You know that feeling you get when you wake up in the morning, the birds are chirping, the sun is shining, and you’re so refreshed from that full night sleep you got? Ohhh, it feels so, so, so good. For maybe 10 seconds. Until you gradually come to the realization of: I slept all night long?! I’m refreshed?! OH MY GOD! THE BABY!
All you moms, and probably a bunch of dads, know this feeling all too well. It’s usually embedded into your brain for weeks afterwards. The panic that boosts your anxiety so much that you make it to your baby’s room without ever stepping foot on the floor. Not to mention the 4,899 horrible scenarios that manage to jam into your mind of what could be wrong, all within the 0.3 seconds it takes you to fly into your baby’s room. My baby is still sleeping! Something MUST be terribly wrong.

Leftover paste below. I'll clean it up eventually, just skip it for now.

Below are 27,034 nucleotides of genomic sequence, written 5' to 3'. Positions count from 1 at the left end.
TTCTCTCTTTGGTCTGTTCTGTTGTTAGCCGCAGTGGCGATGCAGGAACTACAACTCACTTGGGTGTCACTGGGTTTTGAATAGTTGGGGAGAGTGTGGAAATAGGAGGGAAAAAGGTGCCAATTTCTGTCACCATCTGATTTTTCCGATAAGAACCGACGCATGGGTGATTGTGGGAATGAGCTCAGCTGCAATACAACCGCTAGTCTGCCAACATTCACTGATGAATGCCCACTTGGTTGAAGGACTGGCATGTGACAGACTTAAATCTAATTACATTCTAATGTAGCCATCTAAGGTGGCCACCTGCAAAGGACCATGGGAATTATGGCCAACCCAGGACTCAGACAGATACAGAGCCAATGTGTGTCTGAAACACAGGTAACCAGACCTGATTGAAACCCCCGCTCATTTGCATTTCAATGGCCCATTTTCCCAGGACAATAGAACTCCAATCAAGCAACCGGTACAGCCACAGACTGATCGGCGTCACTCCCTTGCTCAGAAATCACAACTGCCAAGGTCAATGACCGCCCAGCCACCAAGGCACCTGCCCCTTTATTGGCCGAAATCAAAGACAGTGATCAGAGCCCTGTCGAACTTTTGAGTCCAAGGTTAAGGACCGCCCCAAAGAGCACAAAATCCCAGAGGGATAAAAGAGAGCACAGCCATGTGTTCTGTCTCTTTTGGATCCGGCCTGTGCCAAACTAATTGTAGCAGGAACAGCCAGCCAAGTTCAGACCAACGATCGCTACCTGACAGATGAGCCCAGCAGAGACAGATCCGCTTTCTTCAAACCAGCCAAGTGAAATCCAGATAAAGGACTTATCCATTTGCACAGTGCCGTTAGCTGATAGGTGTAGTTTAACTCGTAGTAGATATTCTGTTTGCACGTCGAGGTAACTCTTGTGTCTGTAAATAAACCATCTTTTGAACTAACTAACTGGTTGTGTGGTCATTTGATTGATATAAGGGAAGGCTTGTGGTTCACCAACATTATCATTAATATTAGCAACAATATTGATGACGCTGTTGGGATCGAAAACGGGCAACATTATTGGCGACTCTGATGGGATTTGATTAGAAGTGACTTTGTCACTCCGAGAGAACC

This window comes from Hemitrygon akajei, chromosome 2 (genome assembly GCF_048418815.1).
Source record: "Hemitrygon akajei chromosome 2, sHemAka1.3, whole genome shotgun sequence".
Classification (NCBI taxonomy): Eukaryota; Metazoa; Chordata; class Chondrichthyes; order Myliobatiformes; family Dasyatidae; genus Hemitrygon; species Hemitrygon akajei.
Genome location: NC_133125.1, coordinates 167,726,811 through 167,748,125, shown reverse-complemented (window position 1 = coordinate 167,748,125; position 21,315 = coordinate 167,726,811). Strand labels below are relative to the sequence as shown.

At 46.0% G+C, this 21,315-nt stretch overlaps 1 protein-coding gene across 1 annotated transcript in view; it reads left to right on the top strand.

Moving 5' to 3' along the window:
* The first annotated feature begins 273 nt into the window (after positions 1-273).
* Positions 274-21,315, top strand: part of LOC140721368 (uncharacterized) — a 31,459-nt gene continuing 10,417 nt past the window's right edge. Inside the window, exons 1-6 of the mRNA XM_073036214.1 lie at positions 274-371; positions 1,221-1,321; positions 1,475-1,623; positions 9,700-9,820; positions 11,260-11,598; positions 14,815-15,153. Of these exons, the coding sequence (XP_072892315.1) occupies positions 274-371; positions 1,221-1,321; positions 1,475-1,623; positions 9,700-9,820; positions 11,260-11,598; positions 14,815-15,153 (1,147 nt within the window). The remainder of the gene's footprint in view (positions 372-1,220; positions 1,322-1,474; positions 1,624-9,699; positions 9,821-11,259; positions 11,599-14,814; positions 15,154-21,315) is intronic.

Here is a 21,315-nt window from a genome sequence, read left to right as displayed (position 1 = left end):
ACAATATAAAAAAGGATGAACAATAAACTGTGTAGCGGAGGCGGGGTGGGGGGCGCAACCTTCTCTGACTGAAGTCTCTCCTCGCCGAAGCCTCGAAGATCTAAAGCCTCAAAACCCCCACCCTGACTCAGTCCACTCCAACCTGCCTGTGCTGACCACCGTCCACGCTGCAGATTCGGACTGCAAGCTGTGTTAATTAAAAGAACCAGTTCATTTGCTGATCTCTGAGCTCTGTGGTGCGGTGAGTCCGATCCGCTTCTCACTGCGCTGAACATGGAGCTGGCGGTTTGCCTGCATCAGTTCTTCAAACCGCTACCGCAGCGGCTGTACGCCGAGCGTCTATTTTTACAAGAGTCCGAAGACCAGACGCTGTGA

Why is it so quiet?
He probably stopped breathing.
He’s probably blue.
Oh god. He’s dead.
Is he even in his bed?
Was my house robbed?
Did they kidnap my baby?
Did I really not hear him cry?
He jumped out of bed and fell down the stairs.
Oh god, please don’t be at the bottom of the stairs.
The cat finally ate him?
There really are monsters in the closet!
He joined a secret society of ninja’s and was recruited in the middle of the night…
No note? Jeez. Love you too.
Maybe he’s just downstairs with my husband safe and sound eating cheerios?
Nope too practical.
He was totally abducted.
Those were some of the actual thoughts that went through my mind when I woke up at 7:15 Tuesday morning, alone, and realized he was not in bed with me. You see, I co-sleep with my son for the second half of the night and apparently he slept through the night, in his crib, for the first time Monday night.
Either I get up multiple times throughout the night for feedings or I ruin my refreshed full nights sleep with absurd ideas of why he’s not awake followed by a heart attack. So, obviously it doesn’t matter if they sleep through the night or not, we’re always going to be sleep deprived anyway.